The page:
Monday, May 09, 2005

Map Of Europe Transformed In Poker Game After World War II Commemoration

International leaders commemorating the 60th anniversary of World War II’s end vowed more peaceful ways of settling their differences this weekend, then proceeded to radically transform the face of Europe in a game of five-card stud.
Half of Poland will now be shifted to Belarus, while the Czech Republic won possession of Slovakia, reuniting the two countries. Russia and Germany played several heated hands in which they alternately seized chunks of France, Hungary and Northern Italy, although Germany was once again rebuffed, losing its shirt to Russia and the United States.
President Bush initially gained a foothold in Europe, winning a huge chunk of southern France from Jacques Chirac, who bluffed with a measly pair of fours while the commander-in-chief, the only other person to call in that hand, had a straight flush.
But by the game’s end Bush only broke even, leaving the French territory in the pot and folding rather than bid Maine, Tennessee and the U.S. Virgin Islands to stay in the game, leaving the U.S. map unchanged. “Like that feller says, you got to know when to hold em, know when to fold em,” said Bush.
The biggest upset of the game was the loss of the entire nation of Spain, now to be called East Portugal, after Prime Minister Jose Luis Rodriguez Zapatero, who admitted he had never before played poker, bet it all on three aces, while Portugal’s Jose Socrates had the game’s only Royal Flush.
In other news, President Bush urged his Russian counterpart, Vladimir Putin, to work on strengthening democracy, free speech and other human rights in his country, to which Putin replied “back at ya, pal.”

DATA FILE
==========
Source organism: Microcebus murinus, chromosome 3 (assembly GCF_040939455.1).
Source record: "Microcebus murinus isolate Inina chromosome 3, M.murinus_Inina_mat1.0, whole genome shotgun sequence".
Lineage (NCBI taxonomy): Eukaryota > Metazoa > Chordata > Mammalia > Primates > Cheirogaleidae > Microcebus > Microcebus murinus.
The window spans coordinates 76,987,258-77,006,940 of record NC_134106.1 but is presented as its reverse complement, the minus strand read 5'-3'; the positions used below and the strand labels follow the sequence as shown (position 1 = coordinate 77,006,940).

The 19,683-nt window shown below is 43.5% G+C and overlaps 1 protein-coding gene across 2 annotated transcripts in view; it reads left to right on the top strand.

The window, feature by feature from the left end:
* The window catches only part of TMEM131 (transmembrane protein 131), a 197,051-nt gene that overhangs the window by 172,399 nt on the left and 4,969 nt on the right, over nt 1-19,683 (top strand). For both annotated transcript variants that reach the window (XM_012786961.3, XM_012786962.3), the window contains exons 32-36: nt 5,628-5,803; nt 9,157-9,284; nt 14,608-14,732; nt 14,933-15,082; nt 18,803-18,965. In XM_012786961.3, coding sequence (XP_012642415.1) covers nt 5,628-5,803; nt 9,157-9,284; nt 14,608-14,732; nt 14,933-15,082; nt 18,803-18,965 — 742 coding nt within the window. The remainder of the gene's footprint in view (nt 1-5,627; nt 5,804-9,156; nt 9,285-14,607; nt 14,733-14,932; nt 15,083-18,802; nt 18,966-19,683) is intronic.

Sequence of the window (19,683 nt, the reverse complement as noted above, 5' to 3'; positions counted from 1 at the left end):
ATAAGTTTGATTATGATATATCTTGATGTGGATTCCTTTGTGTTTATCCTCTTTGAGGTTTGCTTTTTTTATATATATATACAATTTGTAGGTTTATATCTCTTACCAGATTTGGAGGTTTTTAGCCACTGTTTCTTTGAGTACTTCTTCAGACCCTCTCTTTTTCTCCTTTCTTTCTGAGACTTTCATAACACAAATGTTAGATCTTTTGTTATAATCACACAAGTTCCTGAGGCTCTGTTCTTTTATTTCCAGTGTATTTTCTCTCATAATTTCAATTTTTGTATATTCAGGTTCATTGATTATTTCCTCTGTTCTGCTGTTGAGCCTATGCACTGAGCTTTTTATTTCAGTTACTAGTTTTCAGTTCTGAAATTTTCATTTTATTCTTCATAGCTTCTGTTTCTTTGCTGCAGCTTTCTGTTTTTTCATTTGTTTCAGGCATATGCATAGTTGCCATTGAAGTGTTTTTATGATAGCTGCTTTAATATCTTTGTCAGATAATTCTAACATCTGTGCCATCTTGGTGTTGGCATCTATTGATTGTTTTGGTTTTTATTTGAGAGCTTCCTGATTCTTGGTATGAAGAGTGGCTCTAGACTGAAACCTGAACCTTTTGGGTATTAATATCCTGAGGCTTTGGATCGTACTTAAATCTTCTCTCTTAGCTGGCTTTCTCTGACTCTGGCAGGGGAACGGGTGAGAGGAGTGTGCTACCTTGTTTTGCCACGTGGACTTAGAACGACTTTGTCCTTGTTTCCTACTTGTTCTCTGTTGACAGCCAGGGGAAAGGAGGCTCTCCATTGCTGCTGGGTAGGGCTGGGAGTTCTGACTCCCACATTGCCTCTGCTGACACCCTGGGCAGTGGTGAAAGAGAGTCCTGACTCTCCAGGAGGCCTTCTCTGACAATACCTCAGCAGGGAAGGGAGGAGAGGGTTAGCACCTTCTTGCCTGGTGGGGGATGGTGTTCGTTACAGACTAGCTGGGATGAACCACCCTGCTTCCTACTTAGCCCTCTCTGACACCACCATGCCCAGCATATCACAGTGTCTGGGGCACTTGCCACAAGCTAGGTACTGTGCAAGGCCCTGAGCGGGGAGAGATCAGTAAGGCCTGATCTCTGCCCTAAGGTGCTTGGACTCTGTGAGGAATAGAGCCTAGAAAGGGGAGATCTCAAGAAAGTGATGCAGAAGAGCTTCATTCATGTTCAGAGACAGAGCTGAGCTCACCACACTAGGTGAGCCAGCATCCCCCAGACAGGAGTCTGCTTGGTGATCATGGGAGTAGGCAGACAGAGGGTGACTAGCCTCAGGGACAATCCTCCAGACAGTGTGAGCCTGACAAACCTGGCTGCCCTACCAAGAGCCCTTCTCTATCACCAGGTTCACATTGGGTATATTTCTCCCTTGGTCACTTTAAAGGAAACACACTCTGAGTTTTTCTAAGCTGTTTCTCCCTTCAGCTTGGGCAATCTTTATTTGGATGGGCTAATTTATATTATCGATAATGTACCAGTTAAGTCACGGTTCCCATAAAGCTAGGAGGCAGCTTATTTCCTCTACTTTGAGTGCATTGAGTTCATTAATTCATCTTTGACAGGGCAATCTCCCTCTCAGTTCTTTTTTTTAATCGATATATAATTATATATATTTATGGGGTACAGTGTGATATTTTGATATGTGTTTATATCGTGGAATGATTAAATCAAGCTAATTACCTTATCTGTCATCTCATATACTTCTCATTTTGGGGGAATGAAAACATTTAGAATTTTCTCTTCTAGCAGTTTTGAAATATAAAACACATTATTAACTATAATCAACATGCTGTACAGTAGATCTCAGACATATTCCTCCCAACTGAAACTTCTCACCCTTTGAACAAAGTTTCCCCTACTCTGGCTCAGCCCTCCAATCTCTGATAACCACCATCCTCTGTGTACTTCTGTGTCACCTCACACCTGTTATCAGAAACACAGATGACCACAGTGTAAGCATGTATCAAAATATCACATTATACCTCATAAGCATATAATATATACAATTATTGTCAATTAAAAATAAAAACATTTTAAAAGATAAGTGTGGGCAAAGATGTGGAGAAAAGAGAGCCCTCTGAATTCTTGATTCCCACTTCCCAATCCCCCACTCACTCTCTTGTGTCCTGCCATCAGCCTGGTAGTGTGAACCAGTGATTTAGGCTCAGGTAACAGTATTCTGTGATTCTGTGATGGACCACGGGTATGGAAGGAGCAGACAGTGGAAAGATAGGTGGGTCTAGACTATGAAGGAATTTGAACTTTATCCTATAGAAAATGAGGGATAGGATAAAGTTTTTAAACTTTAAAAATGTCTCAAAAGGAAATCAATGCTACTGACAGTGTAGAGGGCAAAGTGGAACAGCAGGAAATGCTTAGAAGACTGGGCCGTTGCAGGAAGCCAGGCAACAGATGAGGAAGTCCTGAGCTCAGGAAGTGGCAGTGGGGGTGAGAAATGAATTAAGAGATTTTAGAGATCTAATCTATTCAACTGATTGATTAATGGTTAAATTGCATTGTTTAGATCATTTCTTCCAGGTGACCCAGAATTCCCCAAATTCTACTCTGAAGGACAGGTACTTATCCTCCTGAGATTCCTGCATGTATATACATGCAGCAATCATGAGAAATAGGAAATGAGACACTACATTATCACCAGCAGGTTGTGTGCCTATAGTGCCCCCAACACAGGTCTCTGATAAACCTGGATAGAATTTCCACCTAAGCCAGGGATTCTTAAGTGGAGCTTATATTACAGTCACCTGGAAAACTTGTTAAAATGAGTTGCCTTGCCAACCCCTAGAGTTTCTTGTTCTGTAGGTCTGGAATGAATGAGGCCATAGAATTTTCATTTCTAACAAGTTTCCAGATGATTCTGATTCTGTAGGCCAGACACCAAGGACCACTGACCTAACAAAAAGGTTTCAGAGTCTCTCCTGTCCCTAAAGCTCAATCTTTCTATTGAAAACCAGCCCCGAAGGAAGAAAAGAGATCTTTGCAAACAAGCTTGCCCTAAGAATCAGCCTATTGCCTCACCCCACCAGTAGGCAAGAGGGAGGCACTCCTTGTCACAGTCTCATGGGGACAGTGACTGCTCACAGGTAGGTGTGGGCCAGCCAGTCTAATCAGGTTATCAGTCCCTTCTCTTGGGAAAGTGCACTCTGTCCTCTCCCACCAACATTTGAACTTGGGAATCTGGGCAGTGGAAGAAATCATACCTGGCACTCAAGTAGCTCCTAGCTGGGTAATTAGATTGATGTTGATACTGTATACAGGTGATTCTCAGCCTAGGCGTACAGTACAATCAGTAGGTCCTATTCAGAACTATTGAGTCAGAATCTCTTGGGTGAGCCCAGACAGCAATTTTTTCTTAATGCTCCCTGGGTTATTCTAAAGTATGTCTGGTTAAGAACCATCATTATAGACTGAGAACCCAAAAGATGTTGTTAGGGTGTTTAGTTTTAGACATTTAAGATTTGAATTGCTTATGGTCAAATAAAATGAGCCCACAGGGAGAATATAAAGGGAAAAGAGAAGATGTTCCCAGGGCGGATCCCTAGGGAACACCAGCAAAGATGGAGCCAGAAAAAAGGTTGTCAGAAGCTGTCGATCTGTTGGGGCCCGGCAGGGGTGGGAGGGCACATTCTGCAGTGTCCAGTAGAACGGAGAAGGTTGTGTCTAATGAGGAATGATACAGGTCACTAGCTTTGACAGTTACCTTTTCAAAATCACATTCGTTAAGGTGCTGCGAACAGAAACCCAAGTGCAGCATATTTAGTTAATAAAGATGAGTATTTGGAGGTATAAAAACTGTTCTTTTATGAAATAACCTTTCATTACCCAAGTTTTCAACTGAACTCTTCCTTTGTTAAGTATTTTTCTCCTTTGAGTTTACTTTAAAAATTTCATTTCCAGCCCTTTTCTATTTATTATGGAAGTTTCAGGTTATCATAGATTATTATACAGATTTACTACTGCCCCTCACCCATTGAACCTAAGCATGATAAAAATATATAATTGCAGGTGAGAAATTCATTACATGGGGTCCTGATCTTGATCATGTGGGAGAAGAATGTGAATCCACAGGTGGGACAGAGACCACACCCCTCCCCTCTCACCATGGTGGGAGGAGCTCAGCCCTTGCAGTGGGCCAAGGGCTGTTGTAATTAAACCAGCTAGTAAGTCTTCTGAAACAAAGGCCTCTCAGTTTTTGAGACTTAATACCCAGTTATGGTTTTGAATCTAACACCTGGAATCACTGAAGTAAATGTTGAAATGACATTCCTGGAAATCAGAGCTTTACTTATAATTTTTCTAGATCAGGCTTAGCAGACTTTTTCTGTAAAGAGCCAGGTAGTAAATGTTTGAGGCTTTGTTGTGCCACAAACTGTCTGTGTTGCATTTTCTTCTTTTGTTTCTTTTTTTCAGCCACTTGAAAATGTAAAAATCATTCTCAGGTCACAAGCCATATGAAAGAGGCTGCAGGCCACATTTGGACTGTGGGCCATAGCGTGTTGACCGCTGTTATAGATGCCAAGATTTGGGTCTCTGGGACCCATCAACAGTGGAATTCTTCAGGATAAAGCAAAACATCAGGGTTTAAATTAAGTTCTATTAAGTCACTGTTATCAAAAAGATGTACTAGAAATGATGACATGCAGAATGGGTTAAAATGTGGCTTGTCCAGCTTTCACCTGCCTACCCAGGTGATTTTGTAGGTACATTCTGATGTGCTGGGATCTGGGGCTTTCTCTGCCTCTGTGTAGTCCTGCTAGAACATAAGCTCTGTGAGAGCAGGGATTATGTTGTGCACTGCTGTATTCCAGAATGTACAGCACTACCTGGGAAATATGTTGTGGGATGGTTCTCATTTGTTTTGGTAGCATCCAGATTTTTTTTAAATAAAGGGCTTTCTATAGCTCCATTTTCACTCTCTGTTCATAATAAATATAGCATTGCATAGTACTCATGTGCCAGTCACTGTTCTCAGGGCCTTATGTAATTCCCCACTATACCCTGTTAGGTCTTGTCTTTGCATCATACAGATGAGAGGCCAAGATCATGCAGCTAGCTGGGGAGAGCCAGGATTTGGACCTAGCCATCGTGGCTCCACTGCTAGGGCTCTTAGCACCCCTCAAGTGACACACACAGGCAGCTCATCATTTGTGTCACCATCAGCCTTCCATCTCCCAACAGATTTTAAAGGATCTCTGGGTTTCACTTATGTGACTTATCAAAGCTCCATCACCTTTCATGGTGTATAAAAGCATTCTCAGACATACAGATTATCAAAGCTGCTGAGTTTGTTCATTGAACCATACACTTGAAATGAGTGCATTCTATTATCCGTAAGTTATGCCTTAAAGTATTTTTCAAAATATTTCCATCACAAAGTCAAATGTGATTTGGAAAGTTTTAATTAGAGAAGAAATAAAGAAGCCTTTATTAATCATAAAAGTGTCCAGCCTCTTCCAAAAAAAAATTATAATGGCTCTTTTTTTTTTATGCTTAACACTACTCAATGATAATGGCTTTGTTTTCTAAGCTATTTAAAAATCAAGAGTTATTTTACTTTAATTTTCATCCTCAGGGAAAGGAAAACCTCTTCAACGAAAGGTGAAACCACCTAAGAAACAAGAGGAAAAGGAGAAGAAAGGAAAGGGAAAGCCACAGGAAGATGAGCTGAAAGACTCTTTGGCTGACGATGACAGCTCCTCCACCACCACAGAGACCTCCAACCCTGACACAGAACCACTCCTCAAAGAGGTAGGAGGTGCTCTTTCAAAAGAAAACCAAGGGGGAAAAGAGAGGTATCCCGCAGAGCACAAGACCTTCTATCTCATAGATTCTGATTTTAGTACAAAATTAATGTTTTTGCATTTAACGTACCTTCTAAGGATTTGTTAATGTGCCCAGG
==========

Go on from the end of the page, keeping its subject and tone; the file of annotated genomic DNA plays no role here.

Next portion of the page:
Tuesday, May 03, 2005

Verdict In Moot Court Prompts Moot Fistfight

Two students at Benjamin J. Cardozo Law School in Manhattan received moot injuries and another was moot arrested after a verdict was handed down in moot court.
The students said they thought the melee would add a touch of realism to the case, which resulted in the moot conviction of a moot embezzler for stealing over $5 million in moot cash.
"I just didn't think it would be realistic to accept the verdict and walk out of the courtoom," said Steven G. Ergenlander, the moot defendant. "Especially after that moot son of a bitch former partner double-crossed me and turned moot turned state's evidence."
After the verdict, Ergenlander lunged from the well of the court into the gallery and moot-attacked fellow student Paul Kreill, the moot star witness. Ergenlander also said he suspected Kreill had a moot affair with Ergenlander's moot wife.
Since there were no moot court officers present to restrain Ergenlander, the fracas went on for nearly 10 minutes before moot cops were called. Kreill and his moot lawyer, Ben Fenley, received moot abrasions and contusions and were taken to NYU Medical Center to be "treated" by medical students in the moot ER.
Ergenlander now faces additional moot charges of assault. His moot trial has not been scheduled. School officials said they were preparing a moot report on moot security following the incident.